That seemed to work but I didn’t take any chances. I held her hand and pulled her down the hallway into my mother’s room. “Do you smell that?” And then I pulled down the sheet on my mother’s bed, gently rolled her away from us and added, “Do you see that?”

“Oh my, Mrs. Young has a bed sore.”

“Ya’ think? This sore didn’t just materialize in the past three hours ya know. It’s been festering.”

“You could be right.”

“No, I am right. I want you to summon the head of nursing and I want you to summon her now. Tell her to meet me in my mom’s room, ASAP.”  The LPN didn’t move, so I pushed her out the door. “Go!”

*****

The bed sore – or decubitus – had yet to go bone deep. Had that been the case, mom would most likely not have recovered from the infection. As it was, her health never returned to its previous state, even with the excellent care she receives at a different nursing home, thirty miles away from where I live. Sunnyside Nursing Home wasn’t as fancy as the other place, but obviously, looks can be very deceiving. What my mom saw as an activity assistant volunteer was far different from what she experienced as a patient. When we chose Shady Rest as her new home, we did so without the benefit of readily available resources that would have provided red flags as to the quality of care provided. We figured, “Heck, mom loved volunteering at Shady Rest, why look any further?”

Shame on us.

Joan Young was the victim of willful inaction that caused a potentially fatal injury to her person.  Joan’s inability to verbalize or express her pain and discomfort, other than the withdrawal and malaise eventually recognized by her daughter, put Joan at even greater risk of serious health decline resultant from the unattended bedsore.  Facilities must assure that a resident’s body is routinely turned to different and varied sitting and lying positions in an effort to prevent such bedsores.  In addition to bedsore prevention, if Joan had been diligently cared for – for example, if her ongoing bathing and care plan had been strictly followed – any skin abnormalities would have been immediately noted and attended to and infection could have been avoided.

42 CFR 483.25 Quality of care. Each resident must receive and the facility must provide the necessary care and services to attain or maintain the highest practicable physical, mental, and psychosocial well-being, in accordance with the comprehensive assessment and plan of care …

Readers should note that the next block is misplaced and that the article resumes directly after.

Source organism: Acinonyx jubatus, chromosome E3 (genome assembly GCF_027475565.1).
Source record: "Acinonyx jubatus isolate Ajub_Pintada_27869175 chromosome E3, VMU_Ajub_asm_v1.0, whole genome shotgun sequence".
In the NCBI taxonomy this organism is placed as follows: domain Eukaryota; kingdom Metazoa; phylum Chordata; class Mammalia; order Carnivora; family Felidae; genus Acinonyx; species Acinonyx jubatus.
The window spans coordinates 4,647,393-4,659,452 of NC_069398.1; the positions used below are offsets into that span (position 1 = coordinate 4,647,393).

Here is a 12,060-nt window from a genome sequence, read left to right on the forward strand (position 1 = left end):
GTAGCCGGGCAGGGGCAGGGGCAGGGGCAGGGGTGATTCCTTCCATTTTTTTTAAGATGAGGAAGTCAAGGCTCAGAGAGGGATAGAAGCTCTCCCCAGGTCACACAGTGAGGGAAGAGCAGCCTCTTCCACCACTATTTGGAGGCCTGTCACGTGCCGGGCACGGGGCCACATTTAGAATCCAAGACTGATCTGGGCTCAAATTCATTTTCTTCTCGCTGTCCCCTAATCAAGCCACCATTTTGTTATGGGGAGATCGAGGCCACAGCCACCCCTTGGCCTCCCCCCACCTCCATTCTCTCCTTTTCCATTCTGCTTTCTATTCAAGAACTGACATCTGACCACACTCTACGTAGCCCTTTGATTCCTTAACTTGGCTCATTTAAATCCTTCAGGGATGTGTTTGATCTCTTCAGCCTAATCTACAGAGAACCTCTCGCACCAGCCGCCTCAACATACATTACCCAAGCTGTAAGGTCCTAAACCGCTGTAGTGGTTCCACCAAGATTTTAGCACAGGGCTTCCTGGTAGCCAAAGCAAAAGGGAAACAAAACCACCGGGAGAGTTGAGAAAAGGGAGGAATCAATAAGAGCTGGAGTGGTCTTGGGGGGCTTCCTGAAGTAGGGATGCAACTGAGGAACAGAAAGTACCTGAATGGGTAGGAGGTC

(c)  Pressure sores.  Based on the comprehensive assessment of a resident, the facility must ensure that –

(1)  A resident who enters the facility without pressure sores does not develop pressure sores unless the individual’s clinical condition demonstrates that they were unavoidable; and

(2)  A resident having pressure sores receives necessary treatment and services to promote healing, prevent infection and prevent new sores from developing.  See also Washington State law RCW 74.34.

Some of you readers might be thinking, Well, if her daughter had been more attentive, she would have noticed the sore earlier or Why didn’t she say something about her mother’s malaise right away instead of waiting several days?  Being an armchair quarterback is a very easy position to play.  The very unfortunate – yet somewhat understandable – attitude of some family members and/or patients is: This is a licensed facility staffed by medical professionals; who am I to question their ability to take care of my mother?  The answer to that is obvious: even when a family member moves into a long-term care setting, you must continue to exercise your role as family advocate.  I understand the relief one feels of trusting ones care to a staff of professionals, but the unfortunate truth is sometimes that trust is misplaced.

If you or a loved one need assistance regarding LTC residents’ rights, contact your local LTC Ombudsman office which can be located at the National Long-Term Care Ombudsman Resource Center.

Part 5 of this series will deal with a resident’s right to make choices about their own medical treatment.  Part 5 will be posted on Friday morning, November 21.

 

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2 thoughts on “Long-term care residents’ rights: Part 4

    […] resident; Part 2, admission polices, waivers of liability; Part 3, eviction and discharge process; Part 4, substandard and neglectful care; Part 5, accepting or rejecting medical […]

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    […] ← Long-term care residents’ rights: Part 4 […]